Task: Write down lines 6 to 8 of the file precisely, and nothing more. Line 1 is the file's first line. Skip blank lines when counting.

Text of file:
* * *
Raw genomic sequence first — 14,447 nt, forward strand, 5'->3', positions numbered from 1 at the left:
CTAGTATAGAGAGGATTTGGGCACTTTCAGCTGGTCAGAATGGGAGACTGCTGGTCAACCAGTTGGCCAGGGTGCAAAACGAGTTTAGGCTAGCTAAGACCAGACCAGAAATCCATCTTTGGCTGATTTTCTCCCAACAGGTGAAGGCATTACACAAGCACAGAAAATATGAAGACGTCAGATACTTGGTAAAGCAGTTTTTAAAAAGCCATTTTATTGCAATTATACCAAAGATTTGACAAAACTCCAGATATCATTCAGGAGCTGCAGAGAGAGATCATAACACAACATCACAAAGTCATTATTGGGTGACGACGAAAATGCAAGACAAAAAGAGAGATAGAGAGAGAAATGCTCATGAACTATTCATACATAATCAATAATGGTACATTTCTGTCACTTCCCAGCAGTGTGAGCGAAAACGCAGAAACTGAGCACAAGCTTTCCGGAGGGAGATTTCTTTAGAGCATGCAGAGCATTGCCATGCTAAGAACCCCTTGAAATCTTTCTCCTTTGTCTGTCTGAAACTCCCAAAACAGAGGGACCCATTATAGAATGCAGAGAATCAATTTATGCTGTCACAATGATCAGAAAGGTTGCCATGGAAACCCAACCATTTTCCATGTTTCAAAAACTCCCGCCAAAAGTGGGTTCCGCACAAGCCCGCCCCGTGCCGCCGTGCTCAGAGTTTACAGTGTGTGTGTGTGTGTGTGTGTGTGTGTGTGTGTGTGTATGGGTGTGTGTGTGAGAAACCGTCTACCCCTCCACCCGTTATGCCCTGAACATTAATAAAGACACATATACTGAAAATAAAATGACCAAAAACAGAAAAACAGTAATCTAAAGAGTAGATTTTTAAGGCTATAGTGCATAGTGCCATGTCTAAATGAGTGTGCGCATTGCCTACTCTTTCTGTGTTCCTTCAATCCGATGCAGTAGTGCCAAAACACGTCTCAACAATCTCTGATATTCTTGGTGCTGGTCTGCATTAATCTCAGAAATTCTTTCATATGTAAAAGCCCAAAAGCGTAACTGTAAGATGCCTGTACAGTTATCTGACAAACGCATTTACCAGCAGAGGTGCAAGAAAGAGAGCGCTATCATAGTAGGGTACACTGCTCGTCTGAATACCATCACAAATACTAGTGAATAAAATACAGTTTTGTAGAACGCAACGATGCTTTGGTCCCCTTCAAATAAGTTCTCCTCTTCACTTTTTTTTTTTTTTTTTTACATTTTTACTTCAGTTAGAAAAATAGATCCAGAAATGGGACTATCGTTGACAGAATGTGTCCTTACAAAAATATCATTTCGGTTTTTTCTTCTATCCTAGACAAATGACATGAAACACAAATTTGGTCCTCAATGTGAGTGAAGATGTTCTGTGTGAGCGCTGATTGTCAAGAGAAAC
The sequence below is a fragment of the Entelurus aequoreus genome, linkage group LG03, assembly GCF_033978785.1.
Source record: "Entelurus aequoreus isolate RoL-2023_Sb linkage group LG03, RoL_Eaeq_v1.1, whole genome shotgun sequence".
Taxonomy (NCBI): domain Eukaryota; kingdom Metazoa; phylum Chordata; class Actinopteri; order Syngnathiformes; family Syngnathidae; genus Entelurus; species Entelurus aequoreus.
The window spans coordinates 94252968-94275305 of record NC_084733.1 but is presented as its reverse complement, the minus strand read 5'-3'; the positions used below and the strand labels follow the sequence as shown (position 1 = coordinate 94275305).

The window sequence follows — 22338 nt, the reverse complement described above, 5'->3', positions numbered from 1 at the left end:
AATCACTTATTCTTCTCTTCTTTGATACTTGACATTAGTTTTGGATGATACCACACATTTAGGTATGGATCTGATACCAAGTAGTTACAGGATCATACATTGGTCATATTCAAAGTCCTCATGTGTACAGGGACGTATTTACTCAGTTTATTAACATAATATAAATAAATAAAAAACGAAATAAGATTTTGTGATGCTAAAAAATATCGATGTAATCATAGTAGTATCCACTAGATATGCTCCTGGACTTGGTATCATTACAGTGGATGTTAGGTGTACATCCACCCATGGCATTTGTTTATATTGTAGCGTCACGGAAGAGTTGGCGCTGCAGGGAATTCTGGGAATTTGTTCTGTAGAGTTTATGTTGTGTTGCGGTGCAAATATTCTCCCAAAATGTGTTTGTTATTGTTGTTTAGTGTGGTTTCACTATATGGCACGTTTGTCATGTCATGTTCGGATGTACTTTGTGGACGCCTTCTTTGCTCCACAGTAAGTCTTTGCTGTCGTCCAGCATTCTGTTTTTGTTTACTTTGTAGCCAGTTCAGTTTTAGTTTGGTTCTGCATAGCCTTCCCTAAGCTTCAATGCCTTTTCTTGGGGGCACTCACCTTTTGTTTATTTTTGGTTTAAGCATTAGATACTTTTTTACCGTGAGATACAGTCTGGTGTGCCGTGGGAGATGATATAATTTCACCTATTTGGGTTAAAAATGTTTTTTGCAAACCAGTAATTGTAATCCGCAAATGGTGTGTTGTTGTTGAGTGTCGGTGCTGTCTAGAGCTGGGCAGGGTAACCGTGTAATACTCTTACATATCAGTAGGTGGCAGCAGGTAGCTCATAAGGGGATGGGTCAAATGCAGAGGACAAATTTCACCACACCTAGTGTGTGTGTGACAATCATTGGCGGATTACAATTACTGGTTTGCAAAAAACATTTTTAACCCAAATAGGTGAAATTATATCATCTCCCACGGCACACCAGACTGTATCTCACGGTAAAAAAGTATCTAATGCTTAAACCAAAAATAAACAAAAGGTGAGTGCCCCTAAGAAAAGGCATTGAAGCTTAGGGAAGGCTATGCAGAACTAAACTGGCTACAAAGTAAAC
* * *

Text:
The window spans coordinates 94252968-94275305 of record NC_084733.1 but is presented as its reverse complement, the minus strand read 5'-3'; the positions used below and the strand labels follow the sequence as shown (position 1 = coordinate 94275305).

The window sequence follows — 22338 nt, the reverse complement described above, 5'->3', positions numbered from 1 at the left end:
AATCACTTATTCTTCTCTTCTTTGATACTTGACATTAGTTTTGGATGATACCACACATTTAGGTATGGATCTGATACCAAGTAGTTACAGGATCATACATTGGTCATATTCAAAGTCCTCATGTGTACAGGGACGTATTTACTCAGTTTATTAACATAATATAAATAAATAAAAAACGAAATAAGATTTTGTGATGCTAAAAAATATCGATGTAATCATAGTAGTATCCACTAGATATGCTCCTGGACTTGGTATCATTACAGTGGATGTTAGGTGTACATCCACCCATGGCATTTGTTTATATTGTAGCGTCACGGAAGAGTTGGCGCTGCAGGGAATTCTGGGAATTTGTTCTGTAGAGTTTATGTTGTGTTGCGGTGCAAATATTCTCCCAAAATGTGTTTGTTATTGTTGTTTAGTGTGGTTTCACTATATGGCACGTTTGTCATGTCATGTTCGGATGTACTTTGTGGACGCCTTCTTTGCTCCACAGTAAGTCTTTGCTGTCGTCCAGCATTCTGTTTTTGTTTACTTTGTAGCCAGTTCAGTTTTAGTTTGGTTCTGCATAGCCTTCCCTAAGCTTCAATGCCTTTTCTTGGGGGCACTCACCTTTTGTTTATTTTTGGTTTAAGCATTAGATACTTTTTTACCGTGAGATACAGTCTGGTGTGCCGTGGGAGATGATATAATTTCACCTATTTGGGTTAAAAATGTTTTTTGCAAACCAGTAATTGTAATCCGCAAATGGTGTGTTGTTGTTGAGTGTCGGTGCTGTCTAGAGCTGGGCAGGGTAACCGTGTAATACTCTTACATATCAGTAGGTGGCAGCAGGTAGCTCATAAGGGGATGGGTCAAATGCAGAGGACAAATTTCACCACACCTAGTGTGTGTGTGACAATCATTGGCGGATTACAATTACTGGTTTGCAAAAAACATTTTTAACCCAAATAGGTGAAATTATATCATCTCCCACGGCACACCAGACTGTATCTCACGGTAAAAAAGTATCTAATGCTTAAACCAAAAATAAACAAAAGGTGAGTGCCCCTAAGAAAAGGCATTGAAGCTTAGGGAAGGCTATGCAGAACTAAACTGGCTACAAAGTAAAC